Inaddition, there is a clear difference with regard to the manner inwhich the women treat their female counterparts. Of particular noteis the fact that Rossetti only references to the two sisters Lauraand Lizzie, with no reference being given to a community. In fact,even after the traumatic experience that they go through, theresponse is started off by the sisters with no help whatsoever fromother members of the community. The distinction between the two poemscomes in the view of the other women. In the case of Dickinson, otherfemales can be trampled upon as long as such an action furtheredone’s agenda. This is why the gun is primarily used to hunt femaledeer or doe. However, Rossetti underlines the irreplaceable nature ofwomen in the statement that “For there is no friend like a sister”(562). Of course, this may come off as a pretty ambiguous thing tosay particularly considering that not every other sisterlyrelationship is as idyllic as is the case for the two sisters.However, the feminist perspective would imply that the concept ofsisters does not necessarily underline the genetic concept rather itis in reference to the connection that exists between all women as aresult of the experiences that bind them, particularly motherhood.This, as a consequence, would create the idea that statements such ascheering one “on the tedious way” implies that the mutualunderstanding that exists between them would make them moreappropriate candidates for supporting each other in the times oftrouble and hardship. This may also be interpreted in the context ofChristina Rossetti’s life who, as earlier stated, had beenprohibited from joining the artistic movement that she so craved tobecome an official member of. Scholars have gone ahead to state thatthe incorporation of statements pertaining to a mythical world thatonly has women with the only males being the hideous goblins may beseen as sending the message that Rossetti, alongside other femalepoets and literary giants of the period, did not require men so as tosurvive in the field. She may have been aiming at demonstrating thata male-dominated world that perceived itself as progressive andresulting in the advancement of it was inherently misogynistic.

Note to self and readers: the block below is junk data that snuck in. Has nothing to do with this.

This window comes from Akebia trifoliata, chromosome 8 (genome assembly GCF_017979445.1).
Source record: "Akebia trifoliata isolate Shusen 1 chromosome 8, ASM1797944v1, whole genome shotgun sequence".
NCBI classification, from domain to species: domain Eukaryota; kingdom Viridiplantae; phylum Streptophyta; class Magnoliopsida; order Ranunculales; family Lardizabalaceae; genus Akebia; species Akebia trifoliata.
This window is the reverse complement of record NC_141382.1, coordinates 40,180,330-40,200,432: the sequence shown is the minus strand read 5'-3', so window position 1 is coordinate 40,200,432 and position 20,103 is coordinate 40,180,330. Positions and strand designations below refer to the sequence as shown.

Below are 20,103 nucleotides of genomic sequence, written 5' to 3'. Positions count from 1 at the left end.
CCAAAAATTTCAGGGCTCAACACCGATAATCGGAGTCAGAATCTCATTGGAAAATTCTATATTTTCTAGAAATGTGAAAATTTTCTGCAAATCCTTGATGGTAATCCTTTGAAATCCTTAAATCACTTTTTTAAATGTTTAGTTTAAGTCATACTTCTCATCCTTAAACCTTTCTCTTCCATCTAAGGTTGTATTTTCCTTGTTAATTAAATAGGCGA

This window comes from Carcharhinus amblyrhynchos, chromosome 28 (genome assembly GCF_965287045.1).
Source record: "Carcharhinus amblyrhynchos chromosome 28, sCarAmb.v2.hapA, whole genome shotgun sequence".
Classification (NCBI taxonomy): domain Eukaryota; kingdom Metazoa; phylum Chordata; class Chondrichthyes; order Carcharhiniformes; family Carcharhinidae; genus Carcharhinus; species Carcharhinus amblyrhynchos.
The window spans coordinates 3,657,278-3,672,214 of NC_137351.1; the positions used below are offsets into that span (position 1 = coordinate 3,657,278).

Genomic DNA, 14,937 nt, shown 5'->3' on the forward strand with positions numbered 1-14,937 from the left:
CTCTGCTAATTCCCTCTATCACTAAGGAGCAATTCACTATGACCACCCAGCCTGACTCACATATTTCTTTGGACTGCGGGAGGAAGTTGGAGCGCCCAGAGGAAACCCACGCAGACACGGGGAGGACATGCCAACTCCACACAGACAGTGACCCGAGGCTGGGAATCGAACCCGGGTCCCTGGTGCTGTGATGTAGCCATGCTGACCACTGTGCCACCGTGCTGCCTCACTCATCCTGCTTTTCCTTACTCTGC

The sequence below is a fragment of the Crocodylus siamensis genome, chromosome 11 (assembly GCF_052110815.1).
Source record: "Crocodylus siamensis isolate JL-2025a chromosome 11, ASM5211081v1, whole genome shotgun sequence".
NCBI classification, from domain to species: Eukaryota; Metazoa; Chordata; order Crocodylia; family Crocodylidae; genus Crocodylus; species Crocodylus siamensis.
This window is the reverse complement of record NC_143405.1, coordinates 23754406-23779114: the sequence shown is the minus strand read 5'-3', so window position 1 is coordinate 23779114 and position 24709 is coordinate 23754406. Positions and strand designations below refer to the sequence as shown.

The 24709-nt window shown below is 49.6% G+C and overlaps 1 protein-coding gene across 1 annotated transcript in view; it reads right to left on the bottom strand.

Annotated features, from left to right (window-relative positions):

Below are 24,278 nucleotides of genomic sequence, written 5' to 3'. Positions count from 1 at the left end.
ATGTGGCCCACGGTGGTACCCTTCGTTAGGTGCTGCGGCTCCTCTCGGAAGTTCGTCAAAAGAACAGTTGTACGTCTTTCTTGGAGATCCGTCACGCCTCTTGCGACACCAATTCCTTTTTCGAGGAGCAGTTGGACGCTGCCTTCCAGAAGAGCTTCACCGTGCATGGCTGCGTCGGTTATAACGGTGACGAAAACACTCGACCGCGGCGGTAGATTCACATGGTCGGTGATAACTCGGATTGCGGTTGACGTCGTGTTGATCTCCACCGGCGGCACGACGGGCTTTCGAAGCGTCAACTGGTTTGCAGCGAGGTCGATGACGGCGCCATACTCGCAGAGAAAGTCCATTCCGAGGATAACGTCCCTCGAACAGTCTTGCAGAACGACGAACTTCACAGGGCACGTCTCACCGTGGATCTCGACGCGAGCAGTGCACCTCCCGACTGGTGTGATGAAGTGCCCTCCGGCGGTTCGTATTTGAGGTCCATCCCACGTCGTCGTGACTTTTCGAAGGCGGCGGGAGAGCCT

Thedelicious fruit and the effect that it has on Laura, as well as theaftermath pertaining to her eating of the fruit elicits ideaspertaining to the biblical Adam and Eve story. In the later, the textoutlines the susceptibility of women to downfall and temptation andparallels narratives pertaining to the goblin market (Humphries 401).As is the case with Adam and Eve story, Lizzie and Laura are livingin a secluded world where no community is mentioned, with which thetwo sisters are part of or interacting with. However, in spite of theseclusion that they are in, they are perfectly privy of thetemptation and danger that the goblins present as shown in thestatement “We must not look at goblin men, / We must not buy theirfruits” (42-43). As was the case for Adam and Eve, where the latterwas successfully tempted by the serpent to consume the fruit thateventually resulted in her downfall and that of Adam, Laura issuccessfully tempted into giving in to her sexual desires andfulfilling them with the help of the goblins.